UHC is an opportunity for the R&D-based biopharmaceutical industry to redouble its strong commitment to investment. The heart of this contribution will be discovering new medicines and vaccines to prevent and treat diseases, fostering innovation across medical education, prevention, treatment and care, and sharing its expertise in technology solutions, training of health care workers, logistics and supply chain management, health literacy, media and communications. Beyond this, the industry can also participate in multi-sectoral partnerships that encompass actors working on the environment, transportation, information and communications, and education to support countries to strengthen health systems, create innovative finance models and build the bodies of evidence that will be crucial to implementing UHC.

Food & Agriculture

Nutrition is a critical component of health and wellbeing and an important step towards UHC. Under-nutrition, obesity and diet-related noncommunicable diseases continue to cost individuals, communities and societies. The food and agriculture sector can support UHC by tackling the global challenge of producing, delivering and ensuring access to healthy diets. Additionally, the private sector has a role to play in reaching consumers to encourage healthier eating and drinking behaviours and habits.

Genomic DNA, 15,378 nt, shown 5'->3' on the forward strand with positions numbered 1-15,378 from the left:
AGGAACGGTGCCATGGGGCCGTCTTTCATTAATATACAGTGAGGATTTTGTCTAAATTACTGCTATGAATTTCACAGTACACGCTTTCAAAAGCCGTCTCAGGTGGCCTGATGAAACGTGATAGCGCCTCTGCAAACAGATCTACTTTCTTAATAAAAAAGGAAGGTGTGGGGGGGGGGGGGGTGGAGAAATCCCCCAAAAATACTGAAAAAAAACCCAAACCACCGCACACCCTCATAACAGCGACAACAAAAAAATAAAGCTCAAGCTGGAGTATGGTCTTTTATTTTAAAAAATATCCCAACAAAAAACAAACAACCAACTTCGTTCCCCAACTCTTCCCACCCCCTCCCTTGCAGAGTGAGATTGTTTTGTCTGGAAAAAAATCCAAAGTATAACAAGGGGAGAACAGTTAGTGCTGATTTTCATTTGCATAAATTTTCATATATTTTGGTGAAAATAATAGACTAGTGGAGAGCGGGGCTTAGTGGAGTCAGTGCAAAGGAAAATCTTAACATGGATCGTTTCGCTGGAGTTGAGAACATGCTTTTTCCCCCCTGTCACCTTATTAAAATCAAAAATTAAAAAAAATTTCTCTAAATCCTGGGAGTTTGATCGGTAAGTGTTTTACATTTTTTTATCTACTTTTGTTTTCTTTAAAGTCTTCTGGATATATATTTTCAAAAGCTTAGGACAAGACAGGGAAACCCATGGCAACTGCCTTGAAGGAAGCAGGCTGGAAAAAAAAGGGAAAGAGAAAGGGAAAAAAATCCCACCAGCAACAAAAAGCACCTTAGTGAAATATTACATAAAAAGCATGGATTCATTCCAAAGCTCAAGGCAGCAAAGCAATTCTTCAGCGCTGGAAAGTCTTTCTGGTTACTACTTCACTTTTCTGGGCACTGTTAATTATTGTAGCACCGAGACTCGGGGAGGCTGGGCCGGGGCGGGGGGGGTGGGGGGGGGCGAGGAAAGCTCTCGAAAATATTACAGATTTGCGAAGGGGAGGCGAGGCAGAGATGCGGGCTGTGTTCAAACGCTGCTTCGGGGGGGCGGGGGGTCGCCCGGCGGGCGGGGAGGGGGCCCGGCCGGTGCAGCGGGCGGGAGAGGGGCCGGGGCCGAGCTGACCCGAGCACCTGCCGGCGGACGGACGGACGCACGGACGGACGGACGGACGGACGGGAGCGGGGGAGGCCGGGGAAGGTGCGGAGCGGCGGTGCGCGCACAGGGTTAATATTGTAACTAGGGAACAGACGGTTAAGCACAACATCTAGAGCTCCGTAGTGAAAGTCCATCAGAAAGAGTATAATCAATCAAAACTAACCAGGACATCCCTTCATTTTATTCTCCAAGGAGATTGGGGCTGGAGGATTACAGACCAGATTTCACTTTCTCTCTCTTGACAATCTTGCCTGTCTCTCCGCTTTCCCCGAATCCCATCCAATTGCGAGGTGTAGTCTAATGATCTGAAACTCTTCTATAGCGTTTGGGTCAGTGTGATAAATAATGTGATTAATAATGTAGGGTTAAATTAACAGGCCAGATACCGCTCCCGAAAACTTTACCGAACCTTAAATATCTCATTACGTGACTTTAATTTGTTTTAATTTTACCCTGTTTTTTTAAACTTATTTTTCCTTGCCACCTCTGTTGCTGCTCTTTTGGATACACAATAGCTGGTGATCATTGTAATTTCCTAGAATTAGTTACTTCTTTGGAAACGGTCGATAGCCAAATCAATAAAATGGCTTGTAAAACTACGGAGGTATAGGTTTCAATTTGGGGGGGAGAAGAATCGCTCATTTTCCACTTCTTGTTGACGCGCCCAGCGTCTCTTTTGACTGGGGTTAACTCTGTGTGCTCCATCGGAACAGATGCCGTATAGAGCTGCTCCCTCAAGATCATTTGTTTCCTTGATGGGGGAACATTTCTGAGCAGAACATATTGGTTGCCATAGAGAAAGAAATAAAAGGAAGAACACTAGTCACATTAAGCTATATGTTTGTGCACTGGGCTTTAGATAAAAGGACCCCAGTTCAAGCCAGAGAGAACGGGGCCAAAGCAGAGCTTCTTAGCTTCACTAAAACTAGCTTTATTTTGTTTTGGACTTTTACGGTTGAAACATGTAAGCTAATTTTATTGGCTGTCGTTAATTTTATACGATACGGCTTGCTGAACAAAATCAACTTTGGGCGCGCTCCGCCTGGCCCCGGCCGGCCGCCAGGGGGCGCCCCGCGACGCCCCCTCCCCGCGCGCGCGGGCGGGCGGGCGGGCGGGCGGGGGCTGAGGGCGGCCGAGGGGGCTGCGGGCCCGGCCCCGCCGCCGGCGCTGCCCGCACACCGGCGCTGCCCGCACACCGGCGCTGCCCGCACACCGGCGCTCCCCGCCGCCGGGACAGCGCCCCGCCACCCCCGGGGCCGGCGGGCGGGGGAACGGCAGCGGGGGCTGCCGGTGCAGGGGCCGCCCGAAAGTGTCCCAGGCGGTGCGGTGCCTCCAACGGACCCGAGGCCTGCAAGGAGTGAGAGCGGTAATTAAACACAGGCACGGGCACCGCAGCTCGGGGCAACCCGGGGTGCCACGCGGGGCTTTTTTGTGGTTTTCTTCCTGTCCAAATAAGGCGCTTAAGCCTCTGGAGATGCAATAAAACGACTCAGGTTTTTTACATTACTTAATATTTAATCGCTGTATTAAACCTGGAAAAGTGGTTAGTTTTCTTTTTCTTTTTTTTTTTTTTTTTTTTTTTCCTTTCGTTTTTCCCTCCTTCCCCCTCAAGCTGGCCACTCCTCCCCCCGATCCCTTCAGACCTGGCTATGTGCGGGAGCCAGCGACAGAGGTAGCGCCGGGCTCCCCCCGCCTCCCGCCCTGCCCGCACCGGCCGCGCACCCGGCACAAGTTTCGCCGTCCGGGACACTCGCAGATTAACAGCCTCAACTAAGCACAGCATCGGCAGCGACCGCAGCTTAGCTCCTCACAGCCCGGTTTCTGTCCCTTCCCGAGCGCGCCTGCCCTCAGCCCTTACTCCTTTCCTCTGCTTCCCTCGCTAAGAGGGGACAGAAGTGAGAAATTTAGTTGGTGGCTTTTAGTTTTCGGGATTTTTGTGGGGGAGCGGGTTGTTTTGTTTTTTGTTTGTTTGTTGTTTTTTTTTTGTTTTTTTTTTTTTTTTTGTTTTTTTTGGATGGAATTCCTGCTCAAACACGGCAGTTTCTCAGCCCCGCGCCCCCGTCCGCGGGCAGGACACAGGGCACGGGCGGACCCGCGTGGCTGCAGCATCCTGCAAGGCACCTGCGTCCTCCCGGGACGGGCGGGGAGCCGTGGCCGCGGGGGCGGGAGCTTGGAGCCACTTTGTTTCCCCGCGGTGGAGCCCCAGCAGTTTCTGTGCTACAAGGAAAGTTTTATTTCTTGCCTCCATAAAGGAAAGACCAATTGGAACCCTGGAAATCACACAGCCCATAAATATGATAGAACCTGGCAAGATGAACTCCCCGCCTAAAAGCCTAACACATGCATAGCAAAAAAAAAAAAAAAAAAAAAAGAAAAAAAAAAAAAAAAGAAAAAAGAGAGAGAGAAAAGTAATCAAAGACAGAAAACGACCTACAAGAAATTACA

Water & Waste Management

Water, sanitation and hygiene (WASH) underpins safe and quality service provision for achieving UHC. Safe and reliable WASH services are essential to the functioning of health facilities, enabling safe health delivery, quality care and infection and prevention control. For example, ensuring all women have access to safe care during childbirth is made possible by WASH. The private sector has a role to play in providing facilities with access to water sources, sanitation and water and soap for handwashing.

Education and Media

Education is a key social determinant of health. For example, comprehensive sexual education is critical to reducing maternal mortality, ending the AIDS epidemic and ensuring universal access to family planning services. Effective education is also critical to train and support frontline health workers, doctors, policymakers and researchers. Increasing numbers of media, technology companies are recognising the large opportunity for promoting health education.

Transportation and Logistics

Supply chain management is a critical enabler of UHC. The capacity to forecast, store, transport and distribute medicines is essential to ensure patients have access to the services and medicines they need. For example, poor supply chain management can result in stock-outs, expiry of medicines or delivery of sub-quality medicines, which ultimately incur a cost health systems. The private sector can provide solutions and services to optimise the process of delivering health services and medicines to communities.


A major barrier to UHC is out-of-pocket spending. The finance sector has a role to play in facilitating mechanisms to ensure patients do not pay for medicines out of pocket. Financial institutions engage in efforts to support financing mechanisms that contribute to increasing access to finds for the poor.